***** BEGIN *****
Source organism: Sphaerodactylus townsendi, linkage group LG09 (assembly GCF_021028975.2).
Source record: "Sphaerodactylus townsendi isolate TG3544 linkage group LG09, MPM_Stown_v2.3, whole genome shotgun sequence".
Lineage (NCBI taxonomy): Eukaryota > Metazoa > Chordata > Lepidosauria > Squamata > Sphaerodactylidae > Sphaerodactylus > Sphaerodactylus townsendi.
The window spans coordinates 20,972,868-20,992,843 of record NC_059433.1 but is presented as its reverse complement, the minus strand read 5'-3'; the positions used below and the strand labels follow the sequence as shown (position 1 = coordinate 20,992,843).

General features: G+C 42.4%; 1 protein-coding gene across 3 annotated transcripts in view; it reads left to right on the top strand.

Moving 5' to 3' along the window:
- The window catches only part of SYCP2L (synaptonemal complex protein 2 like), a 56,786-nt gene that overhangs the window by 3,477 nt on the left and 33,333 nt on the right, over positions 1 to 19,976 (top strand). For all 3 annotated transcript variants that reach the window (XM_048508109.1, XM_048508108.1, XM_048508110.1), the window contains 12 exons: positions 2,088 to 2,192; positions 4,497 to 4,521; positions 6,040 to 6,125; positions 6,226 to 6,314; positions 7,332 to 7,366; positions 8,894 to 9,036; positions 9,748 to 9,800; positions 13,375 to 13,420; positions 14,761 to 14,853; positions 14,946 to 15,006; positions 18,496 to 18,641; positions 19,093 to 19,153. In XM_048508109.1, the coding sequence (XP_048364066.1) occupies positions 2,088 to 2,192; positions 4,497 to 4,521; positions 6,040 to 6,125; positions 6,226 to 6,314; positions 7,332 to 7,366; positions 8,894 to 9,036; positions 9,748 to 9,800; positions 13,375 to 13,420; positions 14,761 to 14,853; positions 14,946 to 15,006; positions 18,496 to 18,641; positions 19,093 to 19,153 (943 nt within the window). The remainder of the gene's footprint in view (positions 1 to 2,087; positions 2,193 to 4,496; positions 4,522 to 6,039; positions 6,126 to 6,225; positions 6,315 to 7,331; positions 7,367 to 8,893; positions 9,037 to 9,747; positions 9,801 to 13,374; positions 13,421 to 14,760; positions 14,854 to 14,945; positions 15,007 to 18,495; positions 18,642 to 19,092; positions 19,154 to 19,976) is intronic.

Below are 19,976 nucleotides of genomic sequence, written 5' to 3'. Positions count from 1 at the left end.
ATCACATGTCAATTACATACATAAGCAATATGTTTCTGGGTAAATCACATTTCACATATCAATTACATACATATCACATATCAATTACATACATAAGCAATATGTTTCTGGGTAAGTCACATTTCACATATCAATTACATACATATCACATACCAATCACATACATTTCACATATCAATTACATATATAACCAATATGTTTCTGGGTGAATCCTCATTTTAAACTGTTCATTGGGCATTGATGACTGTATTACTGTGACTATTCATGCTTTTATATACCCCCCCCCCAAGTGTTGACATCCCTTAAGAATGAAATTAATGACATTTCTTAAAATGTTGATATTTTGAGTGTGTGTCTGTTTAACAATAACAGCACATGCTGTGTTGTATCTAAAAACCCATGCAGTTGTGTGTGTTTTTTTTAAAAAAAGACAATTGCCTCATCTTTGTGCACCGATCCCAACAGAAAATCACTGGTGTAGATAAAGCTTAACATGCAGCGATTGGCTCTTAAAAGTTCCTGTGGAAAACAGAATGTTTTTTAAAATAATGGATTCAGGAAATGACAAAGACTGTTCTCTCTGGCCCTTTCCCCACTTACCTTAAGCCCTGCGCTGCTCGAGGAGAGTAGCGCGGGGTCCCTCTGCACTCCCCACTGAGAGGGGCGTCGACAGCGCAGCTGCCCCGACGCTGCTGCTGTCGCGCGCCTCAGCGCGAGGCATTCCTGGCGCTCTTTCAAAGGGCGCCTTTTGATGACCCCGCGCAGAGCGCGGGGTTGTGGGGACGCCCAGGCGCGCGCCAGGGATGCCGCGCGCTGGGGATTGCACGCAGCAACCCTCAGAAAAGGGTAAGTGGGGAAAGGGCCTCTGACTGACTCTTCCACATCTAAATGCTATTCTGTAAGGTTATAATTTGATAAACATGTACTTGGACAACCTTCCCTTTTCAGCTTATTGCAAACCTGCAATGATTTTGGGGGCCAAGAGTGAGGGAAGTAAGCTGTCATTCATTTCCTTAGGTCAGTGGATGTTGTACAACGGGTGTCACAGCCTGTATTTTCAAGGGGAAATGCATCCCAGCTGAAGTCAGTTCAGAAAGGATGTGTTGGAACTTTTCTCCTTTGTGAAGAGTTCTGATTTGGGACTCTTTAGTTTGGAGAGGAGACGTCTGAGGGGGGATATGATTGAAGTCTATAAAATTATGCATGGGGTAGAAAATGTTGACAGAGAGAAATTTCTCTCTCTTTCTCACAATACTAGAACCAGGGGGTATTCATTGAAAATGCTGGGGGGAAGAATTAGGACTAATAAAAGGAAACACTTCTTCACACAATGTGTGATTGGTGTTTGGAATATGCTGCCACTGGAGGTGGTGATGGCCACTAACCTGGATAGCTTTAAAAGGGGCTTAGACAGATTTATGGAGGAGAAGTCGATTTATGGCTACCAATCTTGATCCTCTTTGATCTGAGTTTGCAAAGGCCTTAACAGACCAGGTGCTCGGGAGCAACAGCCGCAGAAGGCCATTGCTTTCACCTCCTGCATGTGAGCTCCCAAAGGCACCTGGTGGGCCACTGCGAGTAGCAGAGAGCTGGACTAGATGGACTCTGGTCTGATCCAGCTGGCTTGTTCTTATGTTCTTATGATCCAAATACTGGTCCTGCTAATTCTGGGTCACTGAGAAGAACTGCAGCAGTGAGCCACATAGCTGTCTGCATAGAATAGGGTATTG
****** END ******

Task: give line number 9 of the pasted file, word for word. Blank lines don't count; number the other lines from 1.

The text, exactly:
ATCACATGTCAATTACATACATAAGCAATATGTTTCTGGGTAAATCACATTTCACATATCAATTACATACATATCACATATCAATTACATACATAAGCAATATGTTTCTGGGTAAGTCACATTTCACATATCAATTACATACATATCACATACCAATCACATACATTTCACATATCAATTACATATATAACCAATATGTTTCTGGGTGAATCCTCATTTTAAACTGTTCATTGGGCATTGATGACTGTATTACTGTGACTATTCATGCTTTTATATACCCCCCCCCCAAGTGTTGACATCCCTTAAGAATGAAATTAATGACATTTCTTAAAATGTTGATATTTTGAGTGTGTGTCTGTTTAACAATAACAGCACATGCTGTGTTGTATCTAAAAACCCATGCAGTTGTGTGTGTTTTTTTTAAAAAAAGACAATTGCCTCATCTTTGTGCACCGATCCCAACAGAAAATCACTGGTGTAGATAAAGCTTAACATGCAGCGATTGGCTCTTAAAAGTTCCTGTGGAAAACAGAATGTTTTTTAAAATAATGGATTCAGGAAATGACAAAGACTGTTCTCTCTGGCCCTTTCCCCACTTACCTTAAGCCCTGCGCTGCTCGAGGAGAGTAGCGCGGGGTCCCTCTGCACTCCCCACTGAGAGGGGCGTCGACAGCGCAGCTGCCCCGACGCTGCTGCTGTCGCGCGCCTCAGCGCGAGGCATTCCTGGCGCTCTTTCAAAGGGCGCCTTTTGATGACCCCGCGCAGAGCGCGGGGTTGTGGGGACGCCCAGGCGCGCGCCAGGGATGCCGCGCGCTGGGGATTGCACGCAGCAACCCTCAGAAAAGGGTAAGTGGGGAAAGGGCCTCTGACTGACTCTTCCACATCTAAATGCTATTCTGTAAGGTTATAATTTGATAAACATGTACTTGGACAACCTTCCCTTTTCAGCTTATTGCAAACCTGCAATGATTTTGGGGGCCAAGAGTGAGGGAAGTAAGCTGTCATTCATTTCCTTAGGTCAGTGGATGTTGTACAACGGGTGTCACAGCCTGTATTTTCAAGGGGAAATGCATCCCAGCTGAAGTCAGTTCAGAAAGGATGTGTTGGAACTTTTCTCCTTTGTGAAGAGTTCTGATTTGGGACTCTTTAGTTTGGAGAGGAGACGTCTGAGGGGGGATATGATTGAAGTCTATAAAATTATGCATGGGGTAGAAAATGTTGACAGAGAGAAATTTCTCTCTCTTTCTCACAATACTAGAACCAGGGGGTATTCATTGAAAATGCTGGGGGGAAGAATTAGGACTAATAAAAGGAAACACTTCTTCACACAATGTGTGATTGGTGTTTGGAATATGCTGCCACTGGAGGTGGTGATGGCCACTAACCTGGATAGCTTTAAAAGGGGCTTAGACAGATTTATGGAGGAGAAGTCGATTTATGGCTACCAATCTTGATCCTCTTTGATCTGAGTTTGCAAAGGCCTTAACAGACCAGGTGCTCGGGAGCAACAGCCGCAGAAGGCCATTGCTTTCACCTCCTGCATGTGAGCTCCCAAAGGCACCTGGTGGGCCACTGCGAGTAGCAGAGAGCTGGACTAGATGGACTCTGGTCTGATCCAGCTGGCTTGTTCTTATGTTCTTATGATCCAAATACTGGTCCTGCTAATTCTGGGTCACTGAGAAGAACTGCAGCAGTGAGCCACATAGCTGTCTGCATAGAATAGGGTATTG